Written and Directed by William Monahan London Boulevard is a film that heralds the arrival of a new directorial talent to watch.
Director: William Monahan
Writer (s): William Monahan
Runtime: 103 minutes
Video: 1.85:1 (16:9)/PAL
Extras: Interviews, Trailers
Having written and adapted screenplays for The Departed, Edge of Darkness, Body of Lies, and Kingdom Of Heaven, William Monahan chose to head to London’s East End to bring to life his directorial debut. Based on Ken Bruen’s novel of the same name, London Boulevard tells the story of Mitchell (Colin Farrell), just released from a three year stint for GBH. Through Mitchell we are introduced to his acquaintance Billy (Ben Chaplin), a small time gangster who has a past with Mitchell, a corrupt cop named Bailey (Eddie Marsan) who is tailing Mitchel and shaking him down for money, and Mitchell’s mentally troubled sister Briony (Anna Friel).
Determined not to return to gaol, Mitchell takes a job of working for recluse film star Charlotte (Keira Knightley), and meets her minder Jordan (David Thewlis). Mitchell sets about distancing himself from his previous criminal life. But this is not to be, local manor Boss Rob Gant (Ray Winstone) is determined to have Mitchell back in the criminal fold, weather Mitchell wants to be involved or not.
For his directorial debut, Monahan has collected a who’s who of contemporary British ciniema.Thewlis is great as the drugged out actor/solicitor/killer Jordan, while Knightley as the stalked young Charlotte plays a role with which she is very familiar. Charlotte is prime prey of the paparazzi, who are relentlessly investigating her, and who appears to be the source of her mental problems – a soft spot for Farrell’s’ Mitchell.
Monahan uses a mixed up period soundtrack to bring into mind the great British crime dramas of the sixties and seventies throughout the film. In particular Monahan is influenced by Mike Hodges 1971 Get Carter. The film opens in 2.35:1 ratio widescreen which creates the atmosphere from the get go, and is supplemented by the great Yardbirds song Heart Full of Soul, playing over the opening credits. Through the streaming together of the several different narrative ends of what is taking place on screen Dody Dorn,and Robb Sullivan’s editing keeps the story coherent, and easy to follow. One of the problems though is that because of the source material and the culture of this film genre, the atmosphere can quickly change, and the editing flow may not be consistent with what is taking place on screen. A violent scene quickly turns humorous, or vice versa, and the camera in some cases seems to be chasing the action, rather than being prepared for it. In fairness, this could be a deliberate ploy to bring tension to the action taking place, and to supplement the dialogue.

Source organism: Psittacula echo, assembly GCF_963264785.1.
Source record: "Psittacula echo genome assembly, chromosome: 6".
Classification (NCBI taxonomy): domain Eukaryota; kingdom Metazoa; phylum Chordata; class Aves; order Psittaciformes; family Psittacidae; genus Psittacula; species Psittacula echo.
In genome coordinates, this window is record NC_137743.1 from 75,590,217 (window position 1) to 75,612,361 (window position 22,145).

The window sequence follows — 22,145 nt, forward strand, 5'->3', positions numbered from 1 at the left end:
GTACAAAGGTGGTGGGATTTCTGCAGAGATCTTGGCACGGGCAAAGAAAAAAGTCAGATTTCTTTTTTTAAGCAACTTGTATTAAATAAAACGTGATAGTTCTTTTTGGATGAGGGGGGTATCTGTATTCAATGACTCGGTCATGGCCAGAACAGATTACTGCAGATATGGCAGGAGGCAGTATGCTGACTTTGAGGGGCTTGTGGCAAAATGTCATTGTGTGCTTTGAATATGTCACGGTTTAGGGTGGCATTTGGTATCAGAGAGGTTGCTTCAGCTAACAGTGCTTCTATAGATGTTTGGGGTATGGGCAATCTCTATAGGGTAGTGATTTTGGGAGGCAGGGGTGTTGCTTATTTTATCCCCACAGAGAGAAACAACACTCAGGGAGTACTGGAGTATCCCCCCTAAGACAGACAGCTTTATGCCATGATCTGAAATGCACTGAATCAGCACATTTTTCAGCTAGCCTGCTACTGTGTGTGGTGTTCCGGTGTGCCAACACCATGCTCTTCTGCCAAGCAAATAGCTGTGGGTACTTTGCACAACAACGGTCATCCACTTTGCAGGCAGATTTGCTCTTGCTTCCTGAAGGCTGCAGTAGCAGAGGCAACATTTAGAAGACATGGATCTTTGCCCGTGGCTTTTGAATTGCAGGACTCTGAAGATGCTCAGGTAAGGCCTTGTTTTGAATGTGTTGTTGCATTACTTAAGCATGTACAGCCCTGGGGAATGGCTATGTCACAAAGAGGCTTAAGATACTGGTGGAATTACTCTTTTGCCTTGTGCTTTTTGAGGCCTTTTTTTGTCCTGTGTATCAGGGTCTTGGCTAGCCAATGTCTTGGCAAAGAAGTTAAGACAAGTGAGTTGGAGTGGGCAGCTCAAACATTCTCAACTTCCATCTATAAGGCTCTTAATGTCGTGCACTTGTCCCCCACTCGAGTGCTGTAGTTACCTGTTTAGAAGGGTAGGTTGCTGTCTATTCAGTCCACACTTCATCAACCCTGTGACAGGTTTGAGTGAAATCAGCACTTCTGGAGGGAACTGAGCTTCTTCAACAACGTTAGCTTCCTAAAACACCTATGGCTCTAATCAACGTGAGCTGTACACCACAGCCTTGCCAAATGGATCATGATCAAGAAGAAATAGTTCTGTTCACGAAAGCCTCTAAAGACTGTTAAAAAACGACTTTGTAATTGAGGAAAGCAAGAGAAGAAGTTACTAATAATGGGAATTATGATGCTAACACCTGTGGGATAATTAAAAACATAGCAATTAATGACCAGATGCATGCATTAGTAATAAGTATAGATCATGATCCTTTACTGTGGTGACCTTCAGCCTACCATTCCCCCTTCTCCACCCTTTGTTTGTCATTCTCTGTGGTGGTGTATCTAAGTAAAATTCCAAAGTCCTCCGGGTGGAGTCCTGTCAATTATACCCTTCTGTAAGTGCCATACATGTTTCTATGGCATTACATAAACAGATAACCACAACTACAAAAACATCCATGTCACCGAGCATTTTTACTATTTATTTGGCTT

This is quite possibly the best thing that Colin Farrell has done for some time. One might even have to go as far back as 2003’s Intervention to see him in this form. With a great supporting cast who seem to be quite happy to play a secondary role in the film, the work belongs to Farrell as Mitchell. The role calls for Mitchell to be in virtually every scene to build tension in the character. Mitchell is like pressure cooker slowly simmering as we witness a man slowly explode into violence. This is practically evident in the dialogue, and we watch it happening to this man as he fights to regain control of himself.
In a confrontation with Winstones psychotic Gant, Mitchell gives all the warnings about what is about to take place. He tells Gant…
“See, what you have to understand is that if I were a gangster – Rob – you would be the first to fucking die. I wouldn’t work for you. I would kill you and take everything you’ve got – if I were a gangster. That’s why you don’t want me to be a gangster. Nobody wants me to be a gangster. ‘Cause I couldn’t stop if I started. Do you get it?”
Yeah we get it, and it is lines like this that are skittled throughout the film which will make this a cult classic. Though not a masterpiece by any means this is certainly a guilty pleasure to be put alongside 2000’s Sexy Beast .It is sharp, clever and engaging piece of work that I would be happy to sit through again. The film holds your interest from the beginning until its unexpected conclusion and does not let go until the final credits have rolled.
The film looks and sounds great, sadly though there is a lack of extras. There are several interviews with the cast, with the interview conducted with David Thewlis the most interesting. There is also a trailer and this is very interesting. The reason is because there are stacks of great scenes in the trailer that are not in the movie. If they were added extras as deleted scenes fair enough, but they are not included. Makes me wonder if there is a different cut floating around. If so I would love to see it.